Every day a new neural network appears and every day more opportunities are opened to designers to simplify their workflow. Someone fundamentally refuses to use them, because “there is no life in machinex and technologies”, and someone is only happy to find a way to reduce the amount of work. Personally, I belong to the second type and want to share the most detailed gait on neurons I have acquired lately.
Design will save the world
Getting a task from a client, UX designers tend to pay attention to the design goals, not the contents of the website/app itself. There’s something completely wrong with it because the visual part might be superb, but when it frames a vague or wordy message, the client's goals won’t be reached.
To avoid this, a UX designer should dive deeper into the content, analyze it, and restructure it in an interface-friendly way. It doesn’t mean doing the copywriter’s job, it means collaborating. The reality is that sometimes the writing team is used to praising the product (because clients like that), or there is no copywriter involved in the project at all.
Provide proof instead of opinion
An impression is more powerful when the customer can conclude the product’s benefits on their own. Instead of a colorful line of adjectives like “ultimate” or “leading” you should aim at what exactly makes the product that cool. The trick is to be precise, preferably with an example.
It feels like everything about LPs has already been said, however, I still keep seeing the same mistakes being made over and over again both by start-ups and established companies. Here are some tips, backed up by my 10-year experience as a UX/UI Director in agencies and product-led companies. These alone will give a nice increase in your conversion rate, I guarantee.
Use a descriptive, not a salesy hero header
Answer the questions “What?” and “For whom?” as early on the page as possible. A very common pattern is the largest copy being an inspirational abstract slogan and below it in smaller font the actual statement about what the product is and what it does.
On average, online store users make 64 clicks before adding a product to the cart. Some clicks are useful - so-called discovery clicks that help lead to users finding a product they wish to buy, and some are useless that come as the result of poor UX. With great competition for convenience and increasingly reducing attention spans of users, each useless click reduces the number of visitors that will reach checkout.
You all know our mascot — a unicorn — many people grew fond of him! However, PVS-Studio has a supporting character who is also the antagonist of our product — a bug! Well, a bug is not omnipresent, indestructible evil. It's more like an everyday or a work-related trouble. In this article, you'll learn how we created a new character, and why he looks like a ladybug. Oh, and if you wonder why the hell he has a belly button — keep reading!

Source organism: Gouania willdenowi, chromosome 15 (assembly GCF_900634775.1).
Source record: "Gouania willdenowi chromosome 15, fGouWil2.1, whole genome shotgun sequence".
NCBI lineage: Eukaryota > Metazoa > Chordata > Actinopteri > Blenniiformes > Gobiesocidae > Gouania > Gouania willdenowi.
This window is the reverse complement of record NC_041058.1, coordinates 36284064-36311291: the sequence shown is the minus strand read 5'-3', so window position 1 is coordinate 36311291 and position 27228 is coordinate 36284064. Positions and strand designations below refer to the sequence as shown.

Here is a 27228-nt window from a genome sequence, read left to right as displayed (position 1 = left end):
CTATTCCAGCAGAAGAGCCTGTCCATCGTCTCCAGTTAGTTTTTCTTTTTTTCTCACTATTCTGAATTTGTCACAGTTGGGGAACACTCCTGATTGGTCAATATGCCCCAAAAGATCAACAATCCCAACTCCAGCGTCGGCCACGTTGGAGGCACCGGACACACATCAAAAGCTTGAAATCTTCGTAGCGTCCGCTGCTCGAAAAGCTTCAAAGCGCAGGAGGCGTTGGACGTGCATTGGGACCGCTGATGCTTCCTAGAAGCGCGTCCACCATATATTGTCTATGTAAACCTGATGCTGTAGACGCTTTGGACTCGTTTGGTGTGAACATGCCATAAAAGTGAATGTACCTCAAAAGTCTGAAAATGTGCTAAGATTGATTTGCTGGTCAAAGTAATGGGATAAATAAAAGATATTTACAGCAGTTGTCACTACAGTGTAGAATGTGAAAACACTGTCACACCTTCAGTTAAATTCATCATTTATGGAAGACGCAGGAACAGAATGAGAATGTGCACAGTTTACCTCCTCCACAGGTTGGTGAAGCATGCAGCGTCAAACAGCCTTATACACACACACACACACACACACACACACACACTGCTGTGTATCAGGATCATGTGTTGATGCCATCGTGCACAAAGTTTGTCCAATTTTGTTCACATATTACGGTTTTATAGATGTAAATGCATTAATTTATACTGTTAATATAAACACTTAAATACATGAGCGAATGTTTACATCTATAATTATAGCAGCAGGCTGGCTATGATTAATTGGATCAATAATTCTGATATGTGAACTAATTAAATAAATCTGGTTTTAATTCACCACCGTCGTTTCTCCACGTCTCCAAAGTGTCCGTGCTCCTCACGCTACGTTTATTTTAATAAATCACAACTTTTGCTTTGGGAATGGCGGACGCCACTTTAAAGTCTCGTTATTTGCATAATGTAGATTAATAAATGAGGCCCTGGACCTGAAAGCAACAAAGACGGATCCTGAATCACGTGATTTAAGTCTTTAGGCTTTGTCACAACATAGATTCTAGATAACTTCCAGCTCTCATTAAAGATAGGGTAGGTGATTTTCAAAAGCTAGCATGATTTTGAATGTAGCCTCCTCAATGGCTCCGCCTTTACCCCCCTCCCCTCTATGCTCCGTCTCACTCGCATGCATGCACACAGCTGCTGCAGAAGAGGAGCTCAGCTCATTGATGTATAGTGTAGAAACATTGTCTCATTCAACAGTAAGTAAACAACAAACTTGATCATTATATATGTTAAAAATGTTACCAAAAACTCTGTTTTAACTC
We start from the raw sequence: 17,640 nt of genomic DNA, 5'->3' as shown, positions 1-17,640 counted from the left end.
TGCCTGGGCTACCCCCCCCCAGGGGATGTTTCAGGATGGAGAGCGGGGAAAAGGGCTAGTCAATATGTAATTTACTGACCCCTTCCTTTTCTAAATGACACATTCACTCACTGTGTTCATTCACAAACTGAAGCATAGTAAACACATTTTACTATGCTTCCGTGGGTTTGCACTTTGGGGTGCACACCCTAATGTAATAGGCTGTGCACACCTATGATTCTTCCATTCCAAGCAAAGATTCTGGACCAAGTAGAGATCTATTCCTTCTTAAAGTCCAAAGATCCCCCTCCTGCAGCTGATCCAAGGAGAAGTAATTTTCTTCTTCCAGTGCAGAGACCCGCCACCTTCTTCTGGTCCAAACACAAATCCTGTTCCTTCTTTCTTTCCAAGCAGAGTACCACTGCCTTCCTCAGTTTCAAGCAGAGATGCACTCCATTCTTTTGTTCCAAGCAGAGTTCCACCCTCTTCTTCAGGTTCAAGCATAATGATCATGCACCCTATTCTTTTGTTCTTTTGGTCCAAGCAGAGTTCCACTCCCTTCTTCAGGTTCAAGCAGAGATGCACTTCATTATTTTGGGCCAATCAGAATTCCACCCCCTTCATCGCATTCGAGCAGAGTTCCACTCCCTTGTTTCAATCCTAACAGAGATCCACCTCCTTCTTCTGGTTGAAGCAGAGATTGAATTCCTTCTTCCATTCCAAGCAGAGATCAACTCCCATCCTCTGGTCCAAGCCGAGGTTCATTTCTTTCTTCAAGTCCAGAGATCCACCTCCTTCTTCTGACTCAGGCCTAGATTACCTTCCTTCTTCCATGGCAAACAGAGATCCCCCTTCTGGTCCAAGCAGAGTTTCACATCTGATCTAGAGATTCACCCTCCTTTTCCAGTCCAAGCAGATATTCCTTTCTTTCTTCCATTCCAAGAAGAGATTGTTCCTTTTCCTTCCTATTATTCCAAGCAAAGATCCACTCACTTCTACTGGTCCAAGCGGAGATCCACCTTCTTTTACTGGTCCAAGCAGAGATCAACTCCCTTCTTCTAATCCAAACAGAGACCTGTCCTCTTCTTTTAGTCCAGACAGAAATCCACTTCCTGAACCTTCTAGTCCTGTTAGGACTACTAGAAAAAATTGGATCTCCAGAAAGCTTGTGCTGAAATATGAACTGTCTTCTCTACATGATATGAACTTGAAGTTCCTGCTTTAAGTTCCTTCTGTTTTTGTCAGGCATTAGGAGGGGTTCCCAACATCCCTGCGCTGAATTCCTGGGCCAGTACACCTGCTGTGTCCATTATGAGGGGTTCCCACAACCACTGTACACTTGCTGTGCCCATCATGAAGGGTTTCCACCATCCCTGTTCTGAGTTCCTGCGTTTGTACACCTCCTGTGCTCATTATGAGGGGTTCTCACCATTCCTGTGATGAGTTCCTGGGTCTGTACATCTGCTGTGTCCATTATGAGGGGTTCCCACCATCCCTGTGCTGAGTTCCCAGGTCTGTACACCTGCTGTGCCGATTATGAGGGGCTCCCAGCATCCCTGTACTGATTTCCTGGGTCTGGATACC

I know that my article can help a designer who spends a lot of time working and not feeling his or her growth. This article has some tips on how to start building your soft skills.
So, I finally found a moment to write a bit about how we created the water for TReload. Our basic goal was to flood all of the levels with acid - a lot of acid, as the flooded area is massive :) Here’s one of the results which we got out of this process:
PVS-Studio has a mascot that became inseparable from the brand - a unicorn. Lately we've been getting many questions about our magic steed: why the unicorn, why has he changed so much, does he have hooves, how come he doesn't wear pants, and how do we draw him. The answers are finally here, in this very article.
Attention: there will be a lot of pictures. And I mean A LOT.
In this series, I would like to discuss some reaches of Go programming language. There is no shortage of Go-Language-Of-Cloud style articles in which you can explore the great benefits that Go indeed provides. However, there are lees to every wine, and Go does not go without blemish. In this highly opinionated series, we cover some controversies and, dare I say, pitfalls of the original Go design.
We start tough and begin with the essence of Go — it's inbuild data types. In this article, we put
slice to the test. Let's move a step further from the Go Tour and use
slice more extensively. For example, there is no separate data type as
stack in Go, because
slice type is intended to cover all its usage scenarios.
Let's briefly recap the usage of the stack. We can create a stack in two seconds using a couple of paper stickers. You write "buy milk" on the first sticker and put at the desk, and then "make the dishes" on the second and pile it on the first sticker. Now, you have a stack: the dishes sticker came last but will be served first, as it is on the top of the stack. Thus, there is an alternative name for stack — LIFO, Last-In-First-Out. To compare, there is the "opposite" data structure queue or FILO — first in, first out. In programming, stacks are everywhere, either in the explicit form or in the implicit as stack trace of the execution of a recursive function.
Ok, let's put
slice into use and implement
Inside the plugin, you can do whatever is available to the developer on the web. There are practically no restrictions on the possibilities, except for those related to the system. Fortunately, they are all detailed in the documentation. Many detailed articles have already been written on the topic of technical implementation of plugins, for example, here or here. As product designers, Lev Bruk and I wanted to go through all the stages of plugin release, from the idea and coding to promoting and working with feedback from real users. That’s exactly what we’re going to cover in the article.